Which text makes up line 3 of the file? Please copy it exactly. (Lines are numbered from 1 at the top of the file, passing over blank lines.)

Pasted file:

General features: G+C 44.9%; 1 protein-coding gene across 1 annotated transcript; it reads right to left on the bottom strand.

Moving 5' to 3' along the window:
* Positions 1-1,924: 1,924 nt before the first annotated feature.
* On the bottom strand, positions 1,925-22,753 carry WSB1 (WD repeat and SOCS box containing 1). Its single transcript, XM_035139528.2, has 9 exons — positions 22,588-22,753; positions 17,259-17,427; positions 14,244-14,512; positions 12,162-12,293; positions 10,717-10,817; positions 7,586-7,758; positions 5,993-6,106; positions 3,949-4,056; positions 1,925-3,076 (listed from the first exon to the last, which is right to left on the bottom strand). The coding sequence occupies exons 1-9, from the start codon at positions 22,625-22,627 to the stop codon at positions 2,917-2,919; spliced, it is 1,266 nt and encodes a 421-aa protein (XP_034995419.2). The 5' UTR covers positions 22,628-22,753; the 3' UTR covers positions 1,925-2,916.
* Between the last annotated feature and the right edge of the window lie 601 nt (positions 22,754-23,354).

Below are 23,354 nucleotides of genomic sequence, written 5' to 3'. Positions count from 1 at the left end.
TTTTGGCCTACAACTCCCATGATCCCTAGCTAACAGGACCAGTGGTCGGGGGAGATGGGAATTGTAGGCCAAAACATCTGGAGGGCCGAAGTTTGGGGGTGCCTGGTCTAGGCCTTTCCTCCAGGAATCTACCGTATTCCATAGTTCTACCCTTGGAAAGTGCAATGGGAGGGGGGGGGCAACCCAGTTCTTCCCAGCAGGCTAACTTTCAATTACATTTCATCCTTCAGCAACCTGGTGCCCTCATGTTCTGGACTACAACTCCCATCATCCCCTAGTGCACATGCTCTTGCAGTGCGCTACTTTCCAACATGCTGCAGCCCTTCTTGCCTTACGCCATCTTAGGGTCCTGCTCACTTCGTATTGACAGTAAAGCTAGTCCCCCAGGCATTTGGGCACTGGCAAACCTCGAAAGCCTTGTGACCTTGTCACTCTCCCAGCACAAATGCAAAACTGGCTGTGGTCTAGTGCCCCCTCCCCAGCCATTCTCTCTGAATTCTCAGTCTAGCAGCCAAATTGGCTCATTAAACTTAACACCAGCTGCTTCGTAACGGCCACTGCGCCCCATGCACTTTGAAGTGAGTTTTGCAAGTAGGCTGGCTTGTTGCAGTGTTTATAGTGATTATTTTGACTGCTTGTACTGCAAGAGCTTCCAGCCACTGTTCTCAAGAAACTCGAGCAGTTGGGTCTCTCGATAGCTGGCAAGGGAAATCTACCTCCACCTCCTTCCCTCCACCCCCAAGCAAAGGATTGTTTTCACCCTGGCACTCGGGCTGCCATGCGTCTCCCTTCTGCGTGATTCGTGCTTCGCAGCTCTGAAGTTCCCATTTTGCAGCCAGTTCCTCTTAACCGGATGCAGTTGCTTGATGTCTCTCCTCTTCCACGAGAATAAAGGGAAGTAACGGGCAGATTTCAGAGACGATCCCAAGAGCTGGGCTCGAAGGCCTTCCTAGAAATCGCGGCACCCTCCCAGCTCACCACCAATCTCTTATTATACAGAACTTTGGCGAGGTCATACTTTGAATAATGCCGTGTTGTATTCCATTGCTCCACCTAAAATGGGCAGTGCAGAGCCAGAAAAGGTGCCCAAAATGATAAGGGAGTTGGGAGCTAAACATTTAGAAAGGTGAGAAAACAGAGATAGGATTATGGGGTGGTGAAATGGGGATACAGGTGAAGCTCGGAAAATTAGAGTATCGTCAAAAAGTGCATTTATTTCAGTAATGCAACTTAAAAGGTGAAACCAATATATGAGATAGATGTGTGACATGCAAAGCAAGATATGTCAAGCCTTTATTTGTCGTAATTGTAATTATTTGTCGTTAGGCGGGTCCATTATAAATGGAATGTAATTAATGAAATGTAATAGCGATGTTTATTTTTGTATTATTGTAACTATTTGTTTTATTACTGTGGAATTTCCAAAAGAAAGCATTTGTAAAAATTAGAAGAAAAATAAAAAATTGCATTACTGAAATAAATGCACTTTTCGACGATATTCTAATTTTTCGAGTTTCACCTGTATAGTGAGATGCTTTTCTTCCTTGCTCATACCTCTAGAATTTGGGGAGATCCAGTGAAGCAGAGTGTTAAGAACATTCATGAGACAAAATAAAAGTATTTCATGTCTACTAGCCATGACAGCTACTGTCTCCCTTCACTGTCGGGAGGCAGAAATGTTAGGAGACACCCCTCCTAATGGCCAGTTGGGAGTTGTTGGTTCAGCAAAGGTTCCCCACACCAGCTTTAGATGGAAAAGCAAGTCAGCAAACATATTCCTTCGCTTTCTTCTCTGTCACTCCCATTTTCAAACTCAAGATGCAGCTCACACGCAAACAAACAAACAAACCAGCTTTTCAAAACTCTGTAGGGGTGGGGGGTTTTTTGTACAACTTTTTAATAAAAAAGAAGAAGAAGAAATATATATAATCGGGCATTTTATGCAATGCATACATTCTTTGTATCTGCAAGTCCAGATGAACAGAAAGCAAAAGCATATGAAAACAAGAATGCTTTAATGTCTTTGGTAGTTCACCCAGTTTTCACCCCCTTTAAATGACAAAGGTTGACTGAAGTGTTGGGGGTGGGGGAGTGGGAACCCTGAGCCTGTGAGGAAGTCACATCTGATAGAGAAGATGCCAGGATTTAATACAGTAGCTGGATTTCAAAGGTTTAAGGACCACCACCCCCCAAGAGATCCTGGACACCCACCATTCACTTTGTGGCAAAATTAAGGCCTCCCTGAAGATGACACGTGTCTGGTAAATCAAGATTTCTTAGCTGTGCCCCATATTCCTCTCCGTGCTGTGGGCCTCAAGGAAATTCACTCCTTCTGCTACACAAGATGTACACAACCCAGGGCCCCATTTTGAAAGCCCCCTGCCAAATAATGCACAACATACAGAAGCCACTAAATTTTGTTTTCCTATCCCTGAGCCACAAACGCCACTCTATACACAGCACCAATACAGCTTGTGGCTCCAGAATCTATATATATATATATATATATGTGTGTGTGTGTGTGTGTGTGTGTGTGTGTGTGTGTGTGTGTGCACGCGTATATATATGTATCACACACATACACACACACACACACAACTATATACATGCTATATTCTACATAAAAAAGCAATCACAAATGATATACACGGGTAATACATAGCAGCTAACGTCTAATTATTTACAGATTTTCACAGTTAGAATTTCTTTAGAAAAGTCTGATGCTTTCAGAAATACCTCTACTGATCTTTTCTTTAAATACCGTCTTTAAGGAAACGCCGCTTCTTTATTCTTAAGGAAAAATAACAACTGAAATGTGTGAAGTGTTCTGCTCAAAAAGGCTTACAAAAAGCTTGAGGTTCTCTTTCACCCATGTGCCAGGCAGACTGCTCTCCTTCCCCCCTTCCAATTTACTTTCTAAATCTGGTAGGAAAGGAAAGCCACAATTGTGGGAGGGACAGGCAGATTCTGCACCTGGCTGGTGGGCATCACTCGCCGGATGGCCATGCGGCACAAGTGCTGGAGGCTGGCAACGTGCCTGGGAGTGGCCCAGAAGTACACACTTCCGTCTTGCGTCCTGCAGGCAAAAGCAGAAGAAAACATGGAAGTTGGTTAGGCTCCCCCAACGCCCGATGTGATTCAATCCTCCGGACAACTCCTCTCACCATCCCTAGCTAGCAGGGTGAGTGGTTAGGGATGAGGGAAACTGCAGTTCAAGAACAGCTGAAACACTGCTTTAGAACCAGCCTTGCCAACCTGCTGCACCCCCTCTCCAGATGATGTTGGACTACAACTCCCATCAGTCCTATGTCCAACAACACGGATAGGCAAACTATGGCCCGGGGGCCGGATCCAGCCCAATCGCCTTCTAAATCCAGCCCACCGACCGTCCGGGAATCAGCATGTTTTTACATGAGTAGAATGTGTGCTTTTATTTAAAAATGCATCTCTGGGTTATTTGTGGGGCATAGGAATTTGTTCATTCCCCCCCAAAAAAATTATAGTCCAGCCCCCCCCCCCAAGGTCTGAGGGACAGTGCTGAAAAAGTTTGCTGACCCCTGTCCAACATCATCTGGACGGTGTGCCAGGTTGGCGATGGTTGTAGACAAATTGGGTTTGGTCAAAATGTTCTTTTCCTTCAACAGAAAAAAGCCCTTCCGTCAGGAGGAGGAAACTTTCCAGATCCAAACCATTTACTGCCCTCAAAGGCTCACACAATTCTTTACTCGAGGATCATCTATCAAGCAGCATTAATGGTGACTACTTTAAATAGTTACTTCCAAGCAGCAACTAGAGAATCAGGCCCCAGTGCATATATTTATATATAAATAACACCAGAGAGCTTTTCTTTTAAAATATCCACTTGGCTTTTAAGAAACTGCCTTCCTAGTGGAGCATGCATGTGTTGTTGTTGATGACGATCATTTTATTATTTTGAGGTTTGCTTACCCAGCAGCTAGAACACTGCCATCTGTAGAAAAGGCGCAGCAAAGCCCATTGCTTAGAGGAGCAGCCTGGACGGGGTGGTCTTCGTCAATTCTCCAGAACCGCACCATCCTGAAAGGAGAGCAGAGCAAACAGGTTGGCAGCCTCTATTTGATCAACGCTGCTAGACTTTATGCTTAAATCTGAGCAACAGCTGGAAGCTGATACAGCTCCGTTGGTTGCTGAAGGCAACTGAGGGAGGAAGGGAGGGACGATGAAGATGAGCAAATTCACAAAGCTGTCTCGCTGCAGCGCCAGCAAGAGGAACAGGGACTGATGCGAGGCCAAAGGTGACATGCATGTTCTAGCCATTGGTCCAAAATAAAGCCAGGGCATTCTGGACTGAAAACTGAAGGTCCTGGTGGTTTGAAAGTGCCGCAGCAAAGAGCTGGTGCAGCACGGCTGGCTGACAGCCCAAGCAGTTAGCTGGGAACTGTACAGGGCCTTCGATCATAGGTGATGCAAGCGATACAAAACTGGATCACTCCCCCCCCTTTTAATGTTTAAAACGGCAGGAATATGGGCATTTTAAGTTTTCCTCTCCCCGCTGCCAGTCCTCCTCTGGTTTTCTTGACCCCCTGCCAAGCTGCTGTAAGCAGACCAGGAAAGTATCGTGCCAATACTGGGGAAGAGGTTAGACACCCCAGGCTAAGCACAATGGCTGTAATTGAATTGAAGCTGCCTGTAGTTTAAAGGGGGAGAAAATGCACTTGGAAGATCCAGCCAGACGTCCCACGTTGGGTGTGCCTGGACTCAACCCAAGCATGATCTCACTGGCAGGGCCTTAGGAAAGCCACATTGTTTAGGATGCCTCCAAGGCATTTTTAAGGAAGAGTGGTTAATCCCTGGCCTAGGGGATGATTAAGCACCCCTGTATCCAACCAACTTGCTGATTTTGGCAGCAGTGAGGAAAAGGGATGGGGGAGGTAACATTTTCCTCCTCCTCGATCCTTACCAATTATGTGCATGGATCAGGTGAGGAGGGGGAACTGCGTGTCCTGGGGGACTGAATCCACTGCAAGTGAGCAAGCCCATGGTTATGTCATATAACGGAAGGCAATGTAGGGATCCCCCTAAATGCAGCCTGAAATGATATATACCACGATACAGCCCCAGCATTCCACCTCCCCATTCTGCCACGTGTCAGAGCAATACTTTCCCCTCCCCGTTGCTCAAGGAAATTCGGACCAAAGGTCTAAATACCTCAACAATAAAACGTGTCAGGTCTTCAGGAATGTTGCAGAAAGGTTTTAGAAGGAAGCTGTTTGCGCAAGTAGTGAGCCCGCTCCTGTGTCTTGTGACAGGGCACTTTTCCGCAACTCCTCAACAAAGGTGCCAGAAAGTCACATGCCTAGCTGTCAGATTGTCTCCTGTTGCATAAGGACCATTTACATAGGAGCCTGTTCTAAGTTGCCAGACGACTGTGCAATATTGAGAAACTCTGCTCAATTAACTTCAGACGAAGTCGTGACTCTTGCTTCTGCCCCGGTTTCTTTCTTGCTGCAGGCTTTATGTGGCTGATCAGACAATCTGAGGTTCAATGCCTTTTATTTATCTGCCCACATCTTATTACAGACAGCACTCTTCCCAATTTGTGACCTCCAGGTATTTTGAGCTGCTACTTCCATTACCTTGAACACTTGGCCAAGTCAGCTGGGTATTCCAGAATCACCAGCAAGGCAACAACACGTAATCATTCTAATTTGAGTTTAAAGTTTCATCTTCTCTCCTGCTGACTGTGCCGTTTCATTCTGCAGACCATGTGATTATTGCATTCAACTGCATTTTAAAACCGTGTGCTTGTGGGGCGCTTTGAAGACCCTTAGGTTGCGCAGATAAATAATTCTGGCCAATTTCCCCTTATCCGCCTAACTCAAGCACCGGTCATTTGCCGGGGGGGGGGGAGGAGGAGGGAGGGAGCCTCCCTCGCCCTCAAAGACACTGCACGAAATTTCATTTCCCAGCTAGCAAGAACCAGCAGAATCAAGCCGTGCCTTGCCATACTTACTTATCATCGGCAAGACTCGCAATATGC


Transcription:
* Positions 1-1,924: 1,924 nt before the first annotated feature.